At the actual meeting, the dean says he doesn’t agree with McGlothlin but then tries to paint McGlothlin in a more positive light and essentially says you need to get to know him and he actually does alot for minorities. At no point does the school officially condemn the statements made by McGlothin but is just attempting to do more damage control through town halls.

Students were understandably not impressed. Here’s one note that was left on Facebook.

William and Mary did not respond to requests for comment about this issue.

I usually don’t comment on “no comments,” and it’s not unusual for law schools to ignore us on stories they don’t like. But here, it just emphasizes that the burden of allegedly racist rhetoric falls on students and communities of color.

Nothing’s going to happen to Jim McGlothlin. He’ll face no consequences for what he said, won’t care about who he offended, and will probably pass the whole thing off as millennials being sensitive. William & Mary will still kiss his ass. And white students at William & Mary will probably get over the whole thing days ago, while the “wokest” among them might give a nod in the “sorry man, that’s messed up direction.”

It’s minority students who have to deal with the fact that their law school will force them to listen and applaud any old kind of ridiculous, racist rhetoric, and will defend the speaker, if that speaker is rich and white enough to be important to the university. They have to know that, and know that their deans and administrators won’t even disavow allegedly vile comments in the press.

It’s a hard lesson, no many how many times you have to learn it. I speak from some EXPERIENCE here. It is damn hard to be sitting in a room with some white person, listen to that white person saying foolish things, and know that white person is protected by a shield of money and other white people so thick that if you even roll your damn eyes, you’re the one who is going to get in trouble. The first time I remember being aware that a white person was too rich for me to scream at, I was in middle school. The most recent time was like last Tuesday. It won’t be the last time. EVERY F**KING TIME, it takes days off my life. I don’t know that the average white person has any idea how often minorities are required to hold their tongue in the face of white power. Maybe that’s why so many of them are “surprised” when they catch a brother or sister in a moment where a particular white person’s power and privilege is not enough to command silence.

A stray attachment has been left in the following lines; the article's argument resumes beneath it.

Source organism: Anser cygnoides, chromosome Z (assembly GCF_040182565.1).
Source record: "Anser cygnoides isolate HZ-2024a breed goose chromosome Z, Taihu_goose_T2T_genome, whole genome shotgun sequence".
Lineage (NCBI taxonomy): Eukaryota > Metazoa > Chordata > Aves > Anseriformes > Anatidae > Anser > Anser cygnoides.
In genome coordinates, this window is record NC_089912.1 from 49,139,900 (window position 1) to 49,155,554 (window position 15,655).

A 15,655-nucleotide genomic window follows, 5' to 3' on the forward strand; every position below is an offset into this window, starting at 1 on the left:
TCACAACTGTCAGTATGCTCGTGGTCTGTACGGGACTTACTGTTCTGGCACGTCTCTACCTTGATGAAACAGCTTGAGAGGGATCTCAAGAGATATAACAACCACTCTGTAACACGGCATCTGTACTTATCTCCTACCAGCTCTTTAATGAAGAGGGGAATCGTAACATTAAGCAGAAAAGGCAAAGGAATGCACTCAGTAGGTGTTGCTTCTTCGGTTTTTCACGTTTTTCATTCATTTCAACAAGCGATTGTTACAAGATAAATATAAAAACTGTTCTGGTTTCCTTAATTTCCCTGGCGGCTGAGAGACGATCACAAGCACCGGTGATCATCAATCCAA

I’m sorry William & Mary law students had to sit through this. I wish I could say it will get better once they get out of law school and away from William & Mary. But, it won’t. Every successful non-white person out here has a story of that time they sat quietly while some rich white man went on a racist diatribe. Every non-white person out here has a story of when they didn’t sit quietly, and what their voice cost them.

It never gets any easier.

Elie Mystal is the Executive Editor of Above the Law and the Legal Editor for More Perfect. He can be reached @ElieNYC on Twitter, or at He will resist.